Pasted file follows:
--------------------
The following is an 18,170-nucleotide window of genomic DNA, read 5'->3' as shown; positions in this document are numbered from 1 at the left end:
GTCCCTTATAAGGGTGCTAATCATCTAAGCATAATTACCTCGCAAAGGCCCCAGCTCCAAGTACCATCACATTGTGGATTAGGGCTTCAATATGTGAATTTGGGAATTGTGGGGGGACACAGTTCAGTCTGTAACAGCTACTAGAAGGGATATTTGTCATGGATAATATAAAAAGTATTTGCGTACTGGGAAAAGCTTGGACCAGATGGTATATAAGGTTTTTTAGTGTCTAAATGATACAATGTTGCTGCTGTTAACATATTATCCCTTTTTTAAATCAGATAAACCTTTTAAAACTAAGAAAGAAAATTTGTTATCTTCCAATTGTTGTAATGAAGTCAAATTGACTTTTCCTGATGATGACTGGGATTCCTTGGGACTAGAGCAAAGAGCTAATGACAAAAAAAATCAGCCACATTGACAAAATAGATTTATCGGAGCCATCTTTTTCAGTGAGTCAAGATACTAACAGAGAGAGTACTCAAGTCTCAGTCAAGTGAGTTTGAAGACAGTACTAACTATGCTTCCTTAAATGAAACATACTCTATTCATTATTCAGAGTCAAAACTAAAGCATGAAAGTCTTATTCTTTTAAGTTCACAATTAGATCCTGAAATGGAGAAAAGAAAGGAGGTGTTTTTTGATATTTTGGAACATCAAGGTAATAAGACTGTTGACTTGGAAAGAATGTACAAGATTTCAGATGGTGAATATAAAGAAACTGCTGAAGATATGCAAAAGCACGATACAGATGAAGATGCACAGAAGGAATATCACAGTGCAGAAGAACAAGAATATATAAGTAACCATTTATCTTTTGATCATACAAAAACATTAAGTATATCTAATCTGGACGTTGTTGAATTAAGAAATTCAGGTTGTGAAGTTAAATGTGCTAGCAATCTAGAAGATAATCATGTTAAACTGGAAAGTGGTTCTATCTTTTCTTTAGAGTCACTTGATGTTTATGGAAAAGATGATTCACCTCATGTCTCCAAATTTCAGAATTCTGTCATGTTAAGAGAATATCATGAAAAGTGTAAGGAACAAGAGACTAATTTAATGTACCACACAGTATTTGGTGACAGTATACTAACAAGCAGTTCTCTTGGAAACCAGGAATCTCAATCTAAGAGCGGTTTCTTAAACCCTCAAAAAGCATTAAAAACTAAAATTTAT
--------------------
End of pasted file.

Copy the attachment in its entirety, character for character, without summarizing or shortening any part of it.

The following is an 18,170-nucleotide window of genomic DNA, read 5'->3' as shown; positions in this document are numbered from 1 at the left end:
GTCCCTTATAAGGGTGCTAATCATCTAAGCATAATTACCTCGCAAAGGCCCCAGCTCCAAGTACCATCACATTGTGGATTAGGGCTTCAATATGTGAATTTGGGAATTGTGGGGGGACACAGTTCAGTCTGTAACAGCTACTAGAAGGGATATTTGTCATGGATAATATAAAAAGTATTTGCGTACTGGGAAAAGCTTGGACCAGATGGTATATAAGGTTTTTTAGTGTCTAAATGATACAATGTTGCTGCTGTTAACATATTATCCCTTTTTTAAATCAGATAAACCTTTTAAAACTAAGAAAGAAAATTTGTTATCTTCCAATTGTTGTAATGAAGTCAAATTGACTTTTCCTGATGATGACTGGGATTCCTTGGGACTAGAGCAAAGAGCTAATGACAAAAAAAATCAGCCACATTGACAAAATAGATTTATCGGAGCCATCTTTTTCAGTGAGTCAAGATACTAACAGAGAGAGTACTCAAGTCTCAGTCAAGTGAGTTTGAAGACAGTACTAACTATGCTTCCTTAAATGAAACATACTCTATTCATTATTCAGAGTCAAAACTAAAGCATGAAAGTCTTATTCTTTTAAGTTCACAATTAGATCCTGAAATGGAGAAAAGAAAGGAGGTGTTTTTTGATATTTTGGAACATCAAGGTAATAAGACTGTTGACTTGGAAAGAATGTACAAGATTTCAGATGGTGAATATAAAGAAACTGCTGAAGATATGCAAAAGCACGATACAGATGAAGATGCACAGAAGGAATATCACAGTGCAGAAGAACAAGAATATATAAGTAACCATTTATCTTTTGATCATACAAAAACATTAAGTATATCTAATCTGGACGTTGTTGAATTAAGAAATTCAGGTTGTGAAGTTAAATGTGCTAGCAATCTAGAAGATAATCATGTTAAACTGGAAAGTGGTTCTATCTTTTCTTTAGAGTCACTTGATGTTTATGGAAAAGATGATTCACCTCATGTCTCCAAATTTCAGAATTCTGTCATGTTAAGAGAATATCATGAAAAGTGTAAGGAACAAGAGACTAATTTAATGTACCACACAGTATTTGGTGACAGTATACTAACAAGCAGTTCTCTTGGAAACCAGGAATCTCAATCTAAGAGCGGTTTCTTAAACCCTCAAAAAGCATTAAAAACTAAAATTTAT